As I write this, the US House Small Business Committee is convening a “foregone conclusion” hearing focusing on the duplication of entrepreneurial development services at the SBA. Why is it a foregone conclusion? They’ve already sent in their Views and Estimates letter to the House Budget Committee – not only saying that there is duplication of business development services but recommending the elimination of funding for the nation’s 110 women’s business centers (WBCs) in FY2012. And they’ve denied any women’s business center leader or the Association of Women’s Business Centers the opportunity to testify in defense of the program at this hearing. We’ve tried, and sent in letters and research findings refuting their contention, to no avail.
Yes, the economy is still sputtering. Yes, the budget deficit is a serious issue that must be addressed. And, yes, there is most certainly some duplication of services in the economic development efforts of the federal government (as mentioned in the recent GAO report). But do we really think, at the very time we want to get small businesses booming again, that this is the time to cut programs that provide direct support to business creation and job growth? And do we really think that a “one size fits all” approach to business development will work when business trends in general are moving toward “mass customization” and the “mass market of one“?
We can’t sit idly by and allow budget-cutting fervor to outweigh the need for a variety of approaches to economic development assistance. Here’s why Chairman Graves is wrong:
- WBCs have a proven track record of results: In an analysis of WBC program outcomes conducted by the National Women’s Business Council (see this link for a research summary), it was found that the federal investment in WBCs yielded a 14: return on investment in terms of business revenues added to the economy.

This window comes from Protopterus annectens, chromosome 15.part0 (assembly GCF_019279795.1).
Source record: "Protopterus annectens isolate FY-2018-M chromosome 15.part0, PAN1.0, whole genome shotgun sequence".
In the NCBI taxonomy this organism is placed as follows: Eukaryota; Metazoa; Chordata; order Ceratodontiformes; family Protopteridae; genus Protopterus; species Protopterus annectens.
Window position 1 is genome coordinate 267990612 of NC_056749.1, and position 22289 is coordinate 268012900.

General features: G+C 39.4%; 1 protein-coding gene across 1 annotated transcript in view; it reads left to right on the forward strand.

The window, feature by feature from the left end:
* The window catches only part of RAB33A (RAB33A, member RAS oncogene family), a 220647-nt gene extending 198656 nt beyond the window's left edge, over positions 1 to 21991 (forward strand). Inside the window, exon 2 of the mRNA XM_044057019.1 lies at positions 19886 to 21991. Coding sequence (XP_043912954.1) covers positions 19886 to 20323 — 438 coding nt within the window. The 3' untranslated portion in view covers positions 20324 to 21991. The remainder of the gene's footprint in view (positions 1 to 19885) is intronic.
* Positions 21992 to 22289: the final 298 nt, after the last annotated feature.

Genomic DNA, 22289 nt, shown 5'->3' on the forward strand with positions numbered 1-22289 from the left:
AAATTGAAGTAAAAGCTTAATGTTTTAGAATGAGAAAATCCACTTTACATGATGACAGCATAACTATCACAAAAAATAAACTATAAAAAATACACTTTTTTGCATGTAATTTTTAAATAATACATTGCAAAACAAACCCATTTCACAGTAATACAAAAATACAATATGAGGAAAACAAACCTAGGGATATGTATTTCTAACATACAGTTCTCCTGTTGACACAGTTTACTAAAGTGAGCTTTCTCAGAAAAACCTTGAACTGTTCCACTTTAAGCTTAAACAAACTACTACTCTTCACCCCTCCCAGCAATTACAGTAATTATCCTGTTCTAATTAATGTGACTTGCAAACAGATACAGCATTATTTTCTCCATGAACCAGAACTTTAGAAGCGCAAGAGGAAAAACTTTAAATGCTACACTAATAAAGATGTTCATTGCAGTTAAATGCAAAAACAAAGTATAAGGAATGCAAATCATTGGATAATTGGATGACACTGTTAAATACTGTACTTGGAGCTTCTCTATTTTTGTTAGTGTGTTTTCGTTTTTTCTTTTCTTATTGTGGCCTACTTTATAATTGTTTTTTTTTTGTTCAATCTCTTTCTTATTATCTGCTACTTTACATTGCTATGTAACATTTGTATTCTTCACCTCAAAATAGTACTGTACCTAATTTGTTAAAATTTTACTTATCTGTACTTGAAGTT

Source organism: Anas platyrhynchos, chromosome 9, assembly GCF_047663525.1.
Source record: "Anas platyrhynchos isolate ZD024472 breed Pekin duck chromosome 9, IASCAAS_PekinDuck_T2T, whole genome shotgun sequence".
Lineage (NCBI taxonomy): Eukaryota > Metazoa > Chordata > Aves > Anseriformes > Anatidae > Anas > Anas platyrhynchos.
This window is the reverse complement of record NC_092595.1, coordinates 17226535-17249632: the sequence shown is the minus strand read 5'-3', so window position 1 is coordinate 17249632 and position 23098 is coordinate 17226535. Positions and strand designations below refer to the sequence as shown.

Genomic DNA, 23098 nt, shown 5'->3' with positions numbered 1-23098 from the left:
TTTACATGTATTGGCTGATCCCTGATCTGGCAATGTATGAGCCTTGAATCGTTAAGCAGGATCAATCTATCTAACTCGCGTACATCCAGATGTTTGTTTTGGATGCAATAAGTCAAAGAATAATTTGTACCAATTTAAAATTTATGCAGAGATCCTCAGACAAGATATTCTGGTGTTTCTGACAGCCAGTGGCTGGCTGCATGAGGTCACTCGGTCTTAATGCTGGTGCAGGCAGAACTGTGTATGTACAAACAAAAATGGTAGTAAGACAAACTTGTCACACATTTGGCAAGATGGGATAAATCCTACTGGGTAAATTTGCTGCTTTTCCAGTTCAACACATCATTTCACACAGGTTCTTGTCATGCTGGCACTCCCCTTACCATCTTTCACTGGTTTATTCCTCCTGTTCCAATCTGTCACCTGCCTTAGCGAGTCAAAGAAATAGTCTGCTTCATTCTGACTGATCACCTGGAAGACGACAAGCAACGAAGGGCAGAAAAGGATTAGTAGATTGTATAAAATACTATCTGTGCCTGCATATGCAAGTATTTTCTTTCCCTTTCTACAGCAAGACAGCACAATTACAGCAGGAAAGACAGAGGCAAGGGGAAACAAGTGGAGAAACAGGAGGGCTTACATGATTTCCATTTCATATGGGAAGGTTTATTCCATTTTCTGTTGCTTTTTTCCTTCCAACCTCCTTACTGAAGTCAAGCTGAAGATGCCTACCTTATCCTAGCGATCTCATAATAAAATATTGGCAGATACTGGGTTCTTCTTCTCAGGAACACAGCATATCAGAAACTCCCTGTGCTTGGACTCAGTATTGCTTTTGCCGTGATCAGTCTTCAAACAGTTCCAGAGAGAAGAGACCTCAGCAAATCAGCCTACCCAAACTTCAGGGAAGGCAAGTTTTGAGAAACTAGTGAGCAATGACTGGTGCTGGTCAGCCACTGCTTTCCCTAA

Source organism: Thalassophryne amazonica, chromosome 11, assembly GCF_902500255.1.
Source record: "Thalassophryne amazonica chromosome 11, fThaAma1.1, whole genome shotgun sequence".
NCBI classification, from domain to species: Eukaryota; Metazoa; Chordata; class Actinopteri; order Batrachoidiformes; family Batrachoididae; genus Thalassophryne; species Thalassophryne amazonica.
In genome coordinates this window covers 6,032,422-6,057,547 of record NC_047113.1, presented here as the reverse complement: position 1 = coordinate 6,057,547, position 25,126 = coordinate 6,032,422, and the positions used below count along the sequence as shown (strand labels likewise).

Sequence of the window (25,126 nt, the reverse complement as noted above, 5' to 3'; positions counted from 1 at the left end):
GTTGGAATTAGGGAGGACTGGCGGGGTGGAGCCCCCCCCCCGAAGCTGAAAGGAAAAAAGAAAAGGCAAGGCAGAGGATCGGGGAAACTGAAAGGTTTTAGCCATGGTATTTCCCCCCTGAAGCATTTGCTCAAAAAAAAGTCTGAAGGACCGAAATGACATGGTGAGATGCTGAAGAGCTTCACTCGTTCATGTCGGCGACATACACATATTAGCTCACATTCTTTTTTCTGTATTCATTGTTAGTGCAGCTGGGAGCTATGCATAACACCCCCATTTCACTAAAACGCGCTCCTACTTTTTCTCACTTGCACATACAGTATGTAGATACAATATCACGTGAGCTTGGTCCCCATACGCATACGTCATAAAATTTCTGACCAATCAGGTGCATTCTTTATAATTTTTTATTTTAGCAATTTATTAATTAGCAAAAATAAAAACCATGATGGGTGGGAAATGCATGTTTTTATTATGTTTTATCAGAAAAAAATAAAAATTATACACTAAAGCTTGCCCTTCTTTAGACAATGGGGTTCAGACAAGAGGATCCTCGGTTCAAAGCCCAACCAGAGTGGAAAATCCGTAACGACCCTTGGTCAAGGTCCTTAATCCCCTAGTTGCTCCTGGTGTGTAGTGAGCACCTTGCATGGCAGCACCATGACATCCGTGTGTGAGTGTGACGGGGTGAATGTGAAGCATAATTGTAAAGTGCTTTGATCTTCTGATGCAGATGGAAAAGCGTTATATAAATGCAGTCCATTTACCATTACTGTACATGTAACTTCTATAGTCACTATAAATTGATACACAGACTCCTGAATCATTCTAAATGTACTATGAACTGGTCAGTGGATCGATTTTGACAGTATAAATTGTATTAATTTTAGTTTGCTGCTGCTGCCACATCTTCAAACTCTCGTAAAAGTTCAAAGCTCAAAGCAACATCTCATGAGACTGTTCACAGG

- The services provided by WBCs are not duplicative: This same study found that there was no difference in program outcomes of WBCs based on their proximity to an SDBC – the clients they serve and support provided are different and number of firms launched or businesses created are the same. Thus, they are not duplicative.
- WBCs differ from SBDCs and SCORE in some very important ways: 1) WBCs provide longer-term, more relational support, whereas SBDCs and SCORE are more likely to provide one-time, transactional support;
2) WBCs provide a variety of services (counseling, training, peer groups, mentoring), whereas SBDCs and SCORE are more likely to provide 1 solution to their clients; and
3) given that the are locally-designed and embedded within local economic development groups, WBC support is more customized and tailored to the needs of a particular community, whereas SBDCs and SCORE are more likely to look similar regardless of location.
And here’s where Congressman Graves and the GAO are right:
- Women business owners are “the largest growing class of small business owners in the country.” (Views and Estimates letter, p. 9) Quite true, so why, then, eliminate one of only three line-itemed programs for women business owners in the entire Federal budget?
- “Without quality data on program outcomes, these agencies lack key information that could help them better manage their programs. ” (GAO report, p. 45). Absolutely right, we need better information on outcomes and impact. We are confident that if there were better information, the value of WBCs would be clearer. An invaluable program is definitely being hampered by incomplete data.
What can you do? Write to your members of Congress – especially if they are a member of either the House or Senate Small Business committees, and tell them that the women’s business center program has been invaluable for women’s enterprise creation, and that this is no time to eliminate a program that has a proven economic benefit. All the ammunition you need is contained in the points above (plus your own personal story).
Fellow womenablers, it’s time to raise a ruckus. And here’s one more piece of ammunition: The Performance, Progress and Promise of Women’s Business Centers in the United States, published by Womenable in 2006.
“Between the great things we cannot do
and the small things we will not do,
the danger is that we shall do nothing.”
~ Adolph Monod
~ Julie R. Weeks, President and CEO of Womenable and author of the Womenabler blog, is also the Chair of the Board of the Association of Women’s Business Centers